Summary: This message looks at the need of believers to become fishers of men. It considers some of the traits of good fishermen and the differing aspects of Christian evangelism.

Christ's Ministry and It’s Message

Aim: To show the call of the disciples, the nature of their commission and responsibilities of their calling

Text: Mark 1:14-20.

Introduction: I remember reading several years ago about a man who went into the ministry, and who was a rather hopeless minister. One day he was asked in exasperation about his call. He said, “Well I used to be in farming, and one day I was out ploughing a filed when I looked up in the sky and saw two clouds that seemed to form the letters P and S. So, I wondered what that might mean, and I realised it was a message from God telling me to Preach Salvation.” The enquirer having listened patiently to this tale responded, “Don’t you think it might just have meant Plough Straight?”

Unfortunately there are many men in ministry today who have no sense of God’s calling upon their lives and whose gifts and ability seem ill suited to the role they are filling. The call of God always comes by way of the Word of God. When I came to pastor this church God gave me a clear direction from His Word. When I went into ministry God assured me from the Scriptures that that is where He wanted me to be. You know, it is not good enough to just pursue the ministry as one might pursue a secular career. The ministry is a calling of God, a vocation rather than an occupation.

In our opening text we read of 4 men, all of whom had an occupation, they were fishermen. Simon, Andrew, James and John. Fishing is a tough occupation, there is no doubt it calls at times for tremendous courage and tenacity. But it is also a very ordinary occupation. Though it has its own skills, it is not up there with what we some times call the professions: teaching, medicine, law etc. But that is often the way of God. That is often the will of God. It doesn’t necessarily look to those with the brightest minds, or the greatest skills, or the most learned, but to those who are the most willing, and the most committed, these are the people the Lord is the most likely to call.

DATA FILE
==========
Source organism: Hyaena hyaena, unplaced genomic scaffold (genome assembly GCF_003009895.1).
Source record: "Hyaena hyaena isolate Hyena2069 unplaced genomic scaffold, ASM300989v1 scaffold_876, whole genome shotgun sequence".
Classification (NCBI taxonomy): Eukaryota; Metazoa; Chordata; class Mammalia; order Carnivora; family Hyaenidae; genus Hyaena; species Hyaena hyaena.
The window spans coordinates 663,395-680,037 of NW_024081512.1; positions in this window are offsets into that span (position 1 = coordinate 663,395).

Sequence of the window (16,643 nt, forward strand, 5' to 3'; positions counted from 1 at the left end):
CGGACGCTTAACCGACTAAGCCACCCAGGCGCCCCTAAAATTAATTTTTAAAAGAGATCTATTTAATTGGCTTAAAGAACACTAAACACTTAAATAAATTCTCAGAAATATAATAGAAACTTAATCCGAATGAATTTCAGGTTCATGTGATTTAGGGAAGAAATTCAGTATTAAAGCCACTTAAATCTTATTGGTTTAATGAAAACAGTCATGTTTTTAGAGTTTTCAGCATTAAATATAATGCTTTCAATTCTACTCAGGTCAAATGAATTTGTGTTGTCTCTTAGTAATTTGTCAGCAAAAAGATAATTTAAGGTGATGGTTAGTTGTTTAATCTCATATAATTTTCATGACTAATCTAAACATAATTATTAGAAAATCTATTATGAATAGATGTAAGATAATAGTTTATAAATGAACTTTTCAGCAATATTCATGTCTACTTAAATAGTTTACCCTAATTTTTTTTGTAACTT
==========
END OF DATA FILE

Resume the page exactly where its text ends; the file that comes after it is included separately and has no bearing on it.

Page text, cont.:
Now though these men had humble beginnings God did some wonderful things in their lives. Simon Peter went on to become one of the great evangelists who opened the gospel up first to the Jews then the Samaritans and finally the Gentiles. It was Peter who preached on the day of Pentecost and saw 3000 saved, and of course he would faithfully serve the Lord until at last they took this great apostle and nailed him to a cross, his feet to the top his hands to the bottom and thus Peter died, blood streaming down his face, - totally committed to Jesus. But of course Peter would never have done any of that without Andrew. Remember when they first found the Lord, it was Andrew who “first findeth his own brother Simon, and saith unto him, We have found the Messiah, which is, being interpreted, the Christ. And he brought him to Jesus.” Andrew never wrote a book. You will not read any of his letters in the bible. We read of no miracles that Andrew performed. We are not told that he even preached a sermon - but he led Peter to Christ.

Then there is James, the brother of John, one of Christ’s inner circle of three along with Peter and John. James became the pastor of the church at Jerusalem, and was martyred by Herod; you can read about that in Acts 12. What a privileges role this man had in church history, to pastor the first church, the church that was born out of Pentecost. And then, of course, there is John, that beloved apostle, the one whom Jesus loved. John who left us with one glorious gospel account, three epistles and of course the only book of prophecy in the N.T. Revelation. John whom Christ entrusted with his own mother, and who was faithful unto death, ending his days an old man isolated and alone on the island of Patmos. Who could have foreseen what would become of these four men? Who could tell from reading this simple account, here in Mark, that their lives would hold such deep worth and their influenced felt for the millennia to come? It is amazing what Jesus will do with an ordinary man.

Let’s look then at the call of these men to the work of the Lord:

I. The Message of the Gospel – vss 14-15.

A. Having been identified by His baptism and tempted in the wilderness, the ministry of Jesus began, and it began by His gathering around Him a band of men to whom He would entrust His gospel.

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